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There are many ways to gauge the business outlook of a retailer, manufacturer or organization in the industry. One of the surest signs of health is real estate.
If a company is increasing space or moving to a larger location, it’s almost always because they are bursting at the seams with more employees, more products or both. When the broom closet no longer can pass as an extra cubicle, it’s time to grow. As the cliché goes, it’s “a good problem to have.”
So take note, business seems to be going well for these companies:
>> American Rec, parent to Sierra Designs, Kelty, Slumberjack, Isis and others is expanding its existing space in Boulder, Colo. by about 5,000 square feet to accommodate a new office layout and additional employees at its headquarters.
The company worked with its landlord at 6235 Lookout Road to combine four previously separate units it leased at the location into one 32,000-square-foot space for a new seven-year lease.
“The new building remodel will meet the new demands of the consolidated divisions along with anticipated growth over the next several years,” said Brett Jordan, CEO of American Rec’s equipment group.
Part of the expansion accommodates the company’s Isis brand, which moved from Burlington, Vt. a year ago. American Rec also is hiring locally to fill positions.
>> OtterBox keeps adding to its campus in Fort Collins, Colo., recently purchasing a new building there, and the business has plans to renovate several others.
The company, which makes protective cases for mobile technology, bought a seven-story building at 315 Oak St., which currently houses 60 of its employees and eventually could house up to 300.
OtterBox also is working with the city to redevelop a 53,000-square-foot building at 331 S. Meldrum St., which is across its current 52,000-square-foot headquarters just completed last year (slide included) at 209 S. Meldrum St.
“We have around 600 employees in Fort Collins, including temporary staff and contractors,” OtterBox founder and CEO Curt Richardson said. “We’ve run out of space to accommodate the demands of our current growth and have made some strategic acquisitions to prepare us for the future expansion of the company.”
The company is completing renovations in several other buildings and by the end of the year will occupy seven locations across Fort Collins, including its distribution center, with plans to fill 150-200 new positions.
All this from a company that got its start in a Fort Collins garage in 1998.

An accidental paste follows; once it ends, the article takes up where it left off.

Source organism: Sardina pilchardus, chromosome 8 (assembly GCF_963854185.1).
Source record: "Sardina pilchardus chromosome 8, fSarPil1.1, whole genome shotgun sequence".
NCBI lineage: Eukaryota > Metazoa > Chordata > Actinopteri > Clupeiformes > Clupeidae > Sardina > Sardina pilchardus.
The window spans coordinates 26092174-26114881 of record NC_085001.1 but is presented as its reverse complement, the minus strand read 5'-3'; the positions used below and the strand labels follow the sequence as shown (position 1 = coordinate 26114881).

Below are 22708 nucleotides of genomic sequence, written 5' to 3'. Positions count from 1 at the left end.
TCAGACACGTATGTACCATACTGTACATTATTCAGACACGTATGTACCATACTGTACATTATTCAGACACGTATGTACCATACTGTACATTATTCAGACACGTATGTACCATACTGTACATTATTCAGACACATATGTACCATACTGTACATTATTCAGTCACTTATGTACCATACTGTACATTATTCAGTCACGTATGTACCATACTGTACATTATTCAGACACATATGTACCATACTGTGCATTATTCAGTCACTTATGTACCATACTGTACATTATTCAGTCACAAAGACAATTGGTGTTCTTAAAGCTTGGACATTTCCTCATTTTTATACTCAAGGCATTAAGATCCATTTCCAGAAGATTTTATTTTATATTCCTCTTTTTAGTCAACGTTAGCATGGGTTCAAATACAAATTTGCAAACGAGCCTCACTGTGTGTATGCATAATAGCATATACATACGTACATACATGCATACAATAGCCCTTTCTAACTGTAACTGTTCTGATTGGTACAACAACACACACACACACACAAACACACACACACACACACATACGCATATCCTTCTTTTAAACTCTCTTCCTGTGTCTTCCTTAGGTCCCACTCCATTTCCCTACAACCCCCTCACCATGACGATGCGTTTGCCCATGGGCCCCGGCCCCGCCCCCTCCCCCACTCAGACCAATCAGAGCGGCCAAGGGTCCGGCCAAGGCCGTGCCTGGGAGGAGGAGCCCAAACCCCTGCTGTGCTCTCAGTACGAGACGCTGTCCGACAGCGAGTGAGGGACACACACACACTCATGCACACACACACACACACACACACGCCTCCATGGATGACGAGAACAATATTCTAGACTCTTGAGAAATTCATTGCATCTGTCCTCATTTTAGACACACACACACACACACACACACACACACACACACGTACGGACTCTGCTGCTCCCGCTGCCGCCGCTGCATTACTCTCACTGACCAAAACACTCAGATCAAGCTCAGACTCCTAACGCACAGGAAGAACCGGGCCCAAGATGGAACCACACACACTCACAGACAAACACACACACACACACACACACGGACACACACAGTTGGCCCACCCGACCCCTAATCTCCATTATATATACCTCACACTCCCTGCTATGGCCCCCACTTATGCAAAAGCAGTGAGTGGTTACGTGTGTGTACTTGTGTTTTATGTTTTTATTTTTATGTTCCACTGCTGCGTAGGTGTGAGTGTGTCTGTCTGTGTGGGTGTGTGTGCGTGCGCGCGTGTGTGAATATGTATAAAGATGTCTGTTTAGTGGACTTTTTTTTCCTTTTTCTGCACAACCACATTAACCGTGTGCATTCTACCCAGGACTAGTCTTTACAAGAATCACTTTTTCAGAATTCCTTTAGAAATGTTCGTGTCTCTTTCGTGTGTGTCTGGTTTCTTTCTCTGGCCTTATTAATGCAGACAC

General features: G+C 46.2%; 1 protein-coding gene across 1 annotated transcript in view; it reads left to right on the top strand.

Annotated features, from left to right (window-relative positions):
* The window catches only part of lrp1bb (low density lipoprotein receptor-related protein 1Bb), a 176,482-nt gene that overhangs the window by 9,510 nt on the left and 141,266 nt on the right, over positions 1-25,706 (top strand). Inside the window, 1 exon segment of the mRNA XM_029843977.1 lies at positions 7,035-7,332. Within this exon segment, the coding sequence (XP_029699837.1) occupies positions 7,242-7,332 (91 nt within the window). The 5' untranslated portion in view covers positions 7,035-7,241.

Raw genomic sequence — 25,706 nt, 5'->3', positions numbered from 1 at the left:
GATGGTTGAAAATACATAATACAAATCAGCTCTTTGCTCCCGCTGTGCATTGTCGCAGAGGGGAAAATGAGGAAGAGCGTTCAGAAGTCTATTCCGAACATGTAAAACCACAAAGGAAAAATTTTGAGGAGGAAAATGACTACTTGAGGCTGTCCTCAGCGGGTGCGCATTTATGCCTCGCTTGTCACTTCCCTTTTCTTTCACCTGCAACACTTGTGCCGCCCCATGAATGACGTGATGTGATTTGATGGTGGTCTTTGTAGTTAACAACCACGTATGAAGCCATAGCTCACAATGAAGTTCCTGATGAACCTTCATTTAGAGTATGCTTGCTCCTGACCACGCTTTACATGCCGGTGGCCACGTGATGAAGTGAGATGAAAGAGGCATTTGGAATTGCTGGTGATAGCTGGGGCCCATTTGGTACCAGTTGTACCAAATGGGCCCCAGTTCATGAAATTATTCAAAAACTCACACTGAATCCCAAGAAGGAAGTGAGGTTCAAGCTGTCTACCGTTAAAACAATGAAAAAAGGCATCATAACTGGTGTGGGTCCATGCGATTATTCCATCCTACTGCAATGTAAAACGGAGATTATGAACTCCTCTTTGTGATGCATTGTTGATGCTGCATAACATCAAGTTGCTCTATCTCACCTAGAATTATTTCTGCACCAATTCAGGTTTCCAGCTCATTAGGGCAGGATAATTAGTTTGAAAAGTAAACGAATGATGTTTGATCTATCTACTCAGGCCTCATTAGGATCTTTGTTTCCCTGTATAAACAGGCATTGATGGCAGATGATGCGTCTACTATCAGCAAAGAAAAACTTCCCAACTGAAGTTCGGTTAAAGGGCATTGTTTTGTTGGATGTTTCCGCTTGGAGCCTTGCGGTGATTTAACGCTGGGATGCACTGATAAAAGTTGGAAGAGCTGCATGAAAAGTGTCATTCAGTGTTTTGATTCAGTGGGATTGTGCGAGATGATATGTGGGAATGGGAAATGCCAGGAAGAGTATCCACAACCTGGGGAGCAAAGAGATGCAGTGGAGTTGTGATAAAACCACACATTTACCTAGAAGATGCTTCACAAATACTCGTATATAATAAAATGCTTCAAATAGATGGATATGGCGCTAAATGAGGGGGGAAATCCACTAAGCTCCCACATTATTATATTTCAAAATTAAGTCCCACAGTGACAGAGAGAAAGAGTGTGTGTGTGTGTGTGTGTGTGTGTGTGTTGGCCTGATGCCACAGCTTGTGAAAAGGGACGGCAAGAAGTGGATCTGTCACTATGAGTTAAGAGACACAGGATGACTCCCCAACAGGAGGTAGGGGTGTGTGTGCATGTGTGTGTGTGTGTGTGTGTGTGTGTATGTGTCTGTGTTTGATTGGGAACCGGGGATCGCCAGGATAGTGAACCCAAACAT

>> Outdoor nonprofits are growing as well. Big City Mountaineers, which helps urban youth develop life skills through wilderness mentoring expeditions, moved from Denver to nearby Golden, Colo. with plans to double the number of youth it reaches.
BCM’s new home within the American Mountaineering Center shares space with fellow outdoor nonprofits Colorado Mountain Club and American Alpine Club. Officials said the groups will work together to collaborate on programs (including single-day events delivered on an in-house climbing wall) share resources and increase their presence within the outdoor community.
“Bring on the kids!” said BCM Executive Director Lisa Mattis.
>> Not all the growth is from our home state of Colorado. In Greensburg, Pa., American Adventure Sports relocated its retail location to 125 S. Pennsylvania Ave. on May 11.
AAS isn’t your typical outdoor retailer. Doug Crytzer started his business in 1997 promoting adventure sports through clinics, academies, corporate events and races. The retail side came about in 2009 to further support the cause, carrying mountain bikes, road bikes, skis, snowboards, hiking, camping and survival gear.
In 2010, Crytzer launched an in-house adventure sports video production company (Big Log Media), which is now headquartered at the new retail location as well.
>> Eastern Mountain Sports continues to expand its footprint in the eastern United States. The outdoor retail chain opened its second location in Portland, Maine on May 11.
The new 20,442-square-foot EMS store at 301 Maine Mall Road will feature a new section for kids, an expanded kayak and stand up paddleboard department, as well as a full-service bike shop in addition to gear for backpacking, camping, climbing and hiking. A portion of the opening weekend’s sales were donated to Portland Trails, a nonprofit land trust that preserves green space for public access.
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